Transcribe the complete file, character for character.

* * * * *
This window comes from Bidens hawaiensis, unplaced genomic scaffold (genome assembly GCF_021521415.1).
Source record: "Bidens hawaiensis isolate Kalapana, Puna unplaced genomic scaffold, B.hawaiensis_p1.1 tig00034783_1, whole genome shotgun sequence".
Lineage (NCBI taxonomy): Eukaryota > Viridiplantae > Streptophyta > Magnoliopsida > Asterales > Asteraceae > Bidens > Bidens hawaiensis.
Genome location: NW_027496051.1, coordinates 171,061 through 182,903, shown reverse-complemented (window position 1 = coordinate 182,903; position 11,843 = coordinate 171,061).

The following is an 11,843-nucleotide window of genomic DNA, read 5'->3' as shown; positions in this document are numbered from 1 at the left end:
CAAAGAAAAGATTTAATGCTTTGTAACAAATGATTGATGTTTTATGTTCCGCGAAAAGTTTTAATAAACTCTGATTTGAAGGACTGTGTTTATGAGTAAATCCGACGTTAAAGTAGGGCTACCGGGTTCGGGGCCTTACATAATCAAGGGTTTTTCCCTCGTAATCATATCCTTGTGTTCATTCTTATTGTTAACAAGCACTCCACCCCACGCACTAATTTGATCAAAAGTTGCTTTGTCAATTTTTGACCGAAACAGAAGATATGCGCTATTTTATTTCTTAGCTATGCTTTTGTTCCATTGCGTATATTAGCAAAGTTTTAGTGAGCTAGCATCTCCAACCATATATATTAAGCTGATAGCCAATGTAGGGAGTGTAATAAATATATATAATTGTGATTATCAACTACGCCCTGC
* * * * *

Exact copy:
This window comes from Bidens hawaiensis, unplaced genomic scaffold (genome assembly GCF_021521415.1).
Source record: "Bidens hawaiensis isolate Kalapana, Puna unplaced genomic scaffold, B.hawaiensis_p1.1 tig00034783_1, whole genome shotgun sequence".
Lineage (NCBI taxonomy): Eukaryota > Viridiplantae > Streptophyta > Magnoliopsida > Asterales > Asteraceae > Bidens > Bidens hawaiensis.
Genome location: NW_027496051.1, coordinates 171,061 through 182,903, shown reverse-complemented (window position 1 = coordinate 182,903; position 11,843 = coordinate 171,061).

The following is an 11,843-nucleotide window of genomic DNA, read 5'->3' as shown; positions in this document are numbered from 1 at the left end:
CAAAGAAAAGATTTAATGCTTTGTAACAAATGATTGATGTTTTATGTTCCGCGAAAAGTTTTAATAAACTCTGATTTGAAGGACTGTGTTTATGAGTAAATCCGACGTTAAAGTAGGGCTACCGGGTTCGGGGCCTTACATAATCAAGGGTTTTTCCCTCGTAATCATATCCTTGTGTTCATTCTTATTGTTAACAAGCACTCCACCCCACGCACTAATTTGATCAAAAGTTGCTTTGTCAATTTTTGACCGAAACAGAAGATATGCGCTATTTTATTTCTTAGCTATGCTTTTGTTCCATTGCGTATATTAGCAAAGTTTTAGTGAGCTAGCATCTCCAACCATATATATTAAGCTGATAGCCAATGTAGGGAGTGTAATAAATATATATAATTGTGATTATCAACTACGCCCTGC